Marathon Bombings: An EM Physician's First-Hand Account

Marrecca Fiore

April 22, 2013

Parveen Parmar, MD, was barely 3 hours into her shift at Brigham and Women's Hospital in Boston, Massachusetts, on April 15, when her emergency department (ED) was notified that a blast had occurred at the Boston Marathon.

"The blast happened at 2:50 and very shortly afterwards we got notification from EMS that the blast had occurred and we should expect several patients," said Dr. Parmar, a physician and instructor of medicine in the hospital's ED.

The ED immediately called a Code Amber, a term it uses to describe an external incident that may result in an influx of patients to hospital.

"We had no idea how many patients to expect," she told Medscape Medical News. "We had to clear space, so the first order of business was that anyone in the emergency department had to be moved up to an inpatient unit. We did that immediately and the patients came in very quickly, within minutes."

Thirty-one patients came into the ED on that Monday afternoon following the blasts. A few more patients were sent to the hospital the next day, resulting in a total of 36 bombing victims treated at Brigham and Women's.

Dr. Parveen Parmar

"I had worked in humanitarian response and disaster preparedness internationally, but I hadn't ever been part of this type of mass casualty event. This was a very different experience," Dr. Parmar said.

"You saw a lot of what you would expect with these types of blast injuries," she continued. "There were a lot of soft tissue injuries and broken bones, as well as ruptured eardrums and burns. A lot of the injuries were to the lower extremities where shrapnel was found."

The youngest patient to come into the ED was aged 3 years, Dr. Parmar said. That child was immediately stabilized and sent to nearby Children's Hospital. The remaining patients were aged 16 years and older.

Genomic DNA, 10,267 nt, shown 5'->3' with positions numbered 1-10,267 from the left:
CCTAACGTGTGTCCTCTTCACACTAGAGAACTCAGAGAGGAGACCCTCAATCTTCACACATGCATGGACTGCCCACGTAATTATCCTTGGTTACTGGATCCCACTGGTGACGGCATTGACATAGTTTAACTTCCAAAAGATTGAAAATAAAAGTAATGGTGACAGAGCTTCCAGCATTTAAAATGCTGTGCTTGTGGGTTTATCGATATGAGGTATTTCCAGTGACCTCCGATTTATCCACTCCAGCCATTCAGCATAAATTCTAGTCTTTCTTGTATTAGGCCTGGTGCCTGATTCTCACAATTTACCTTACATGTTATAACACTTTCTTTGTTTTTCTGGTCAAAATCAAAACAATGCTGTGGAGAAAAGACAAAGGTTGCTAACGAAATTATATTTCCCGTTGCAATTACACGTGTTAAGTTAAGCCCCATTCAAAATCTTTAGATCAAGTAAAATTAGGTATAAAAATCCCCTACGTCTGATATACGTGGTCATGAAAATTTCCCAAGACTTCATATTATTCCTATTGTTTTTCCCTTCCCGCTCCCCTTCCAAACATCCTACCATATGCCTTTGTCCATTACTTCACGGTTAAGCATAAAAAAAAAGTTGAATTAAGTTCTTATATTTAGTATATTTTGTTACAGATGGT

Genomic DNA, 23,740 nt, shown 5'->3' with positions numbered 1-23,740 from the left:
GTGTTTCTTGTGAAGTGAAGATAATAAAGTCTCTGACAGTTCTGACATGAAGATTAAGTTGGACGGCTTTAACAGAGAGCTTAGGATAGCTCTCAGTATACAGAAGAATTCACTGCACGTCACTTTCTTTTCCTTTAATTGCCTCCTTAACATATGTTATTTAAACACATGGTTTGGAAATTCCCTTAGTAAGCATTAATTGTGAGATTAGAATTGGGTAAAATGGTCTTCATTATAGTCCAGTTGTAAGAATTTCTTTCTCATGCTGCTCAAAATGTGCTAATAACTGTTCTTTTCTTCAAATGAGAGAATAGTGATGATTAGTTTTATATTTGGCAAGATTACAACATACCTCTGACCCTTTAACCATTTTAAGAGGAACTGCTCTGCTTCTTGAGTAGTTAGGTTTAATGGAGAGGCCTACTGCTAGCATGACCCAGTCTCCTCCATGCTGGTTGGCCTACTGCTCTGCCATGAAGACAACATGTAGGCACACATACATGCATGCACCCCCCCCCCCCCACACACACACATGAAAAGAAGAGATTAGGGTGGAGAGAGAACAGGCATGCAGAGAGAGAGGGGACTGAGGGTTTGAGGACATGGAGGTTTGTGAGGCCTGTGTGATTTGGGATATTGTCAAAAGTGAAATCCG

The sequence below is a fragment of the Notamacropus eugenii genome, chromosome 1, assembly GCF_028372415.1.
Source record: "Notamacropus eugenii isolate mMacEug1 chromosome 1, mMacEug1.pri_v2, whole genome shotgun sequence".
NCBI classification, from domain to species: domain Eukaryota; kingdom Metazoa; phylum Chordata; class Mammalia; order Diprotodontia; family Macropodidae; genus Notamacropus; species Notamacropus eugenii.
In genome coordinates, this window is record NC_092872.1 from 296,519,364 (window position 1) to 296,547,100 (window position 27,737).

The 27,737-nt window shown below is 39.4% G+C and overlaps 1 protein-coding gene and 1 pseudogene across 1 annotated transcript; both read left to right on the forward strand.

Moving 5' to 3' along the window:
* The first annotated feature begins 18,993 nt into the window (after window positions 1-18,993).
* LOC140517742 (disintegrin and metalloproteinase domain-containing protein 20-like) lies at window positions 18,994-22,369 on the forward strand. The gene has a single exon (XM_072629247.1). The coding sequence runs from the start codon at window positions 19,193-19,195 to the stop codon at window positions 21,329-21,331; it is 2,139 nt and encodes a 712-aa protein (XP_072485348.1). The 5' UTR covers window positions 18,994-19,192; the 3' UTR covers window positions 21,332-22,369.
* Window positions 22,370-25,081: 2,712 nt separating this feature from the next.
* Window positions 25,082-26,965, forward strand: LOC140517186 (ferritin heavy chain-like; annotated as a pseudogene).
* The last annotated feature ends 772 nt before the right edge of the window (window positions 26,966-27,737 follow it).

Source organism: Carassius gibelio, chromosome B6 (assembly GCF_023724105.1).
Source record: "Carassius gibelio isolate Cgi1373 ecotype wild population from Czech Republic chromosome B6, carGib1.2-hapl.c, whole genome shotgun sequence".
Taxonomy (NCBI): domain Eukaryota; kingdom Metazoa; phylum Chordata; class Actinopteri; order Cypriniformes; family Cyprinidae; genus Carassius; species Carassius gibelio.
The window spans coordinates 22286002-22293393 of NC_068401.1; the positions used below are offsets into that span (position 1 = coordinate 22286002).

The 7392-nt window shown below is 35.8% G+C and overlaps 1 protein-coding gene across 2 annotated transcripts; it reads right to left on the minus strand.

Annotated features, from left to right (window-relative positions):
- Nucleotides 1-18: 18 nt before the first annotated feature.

"Fifteen needed admission to the hospital, 9 were taken to the [operating room], and 5 were in critical condition," Dr. Parmar explained.

Lessons Learned

As of April 22, 10 patients remain at Brigham and Women's and none are in critical condition.

In the week since the bombings, Dr. Parmar said, the hospital's staff has spent some time going over its disaster management plan.

"There's been a lot of discussion and thankfully what we're really seeing is that the plan really worked well this time, which is a nice thing to realize," Dr. Parmar said. "We were able to clear the ED very quickly. We had teams of trauma and orthopedic surgeons standing by, and we had not only ED physicians, but also internal medicine physicians standing by and ready to help. I think the response went really well from our standpoint, but we will continue to evaluate it going forward."

The hospital and the community are helping both medical personnel and others process the events of April 15.

"At the time everybody goes into work mode, and people were all very efficient and professional for our patients, and that's continued over the subsequent days as patients required ongoing treatment," Dr. Parmar added. "But definitely something like this not only affects the staff but the city as a whole, and we've been having discussions about how to best address those needs. And there are programs that hospital has made available to help those who were affected by the scale of this type of emergency."

The hospital planned to hold a moment of silence today at 2:50 PM to remember the victims.


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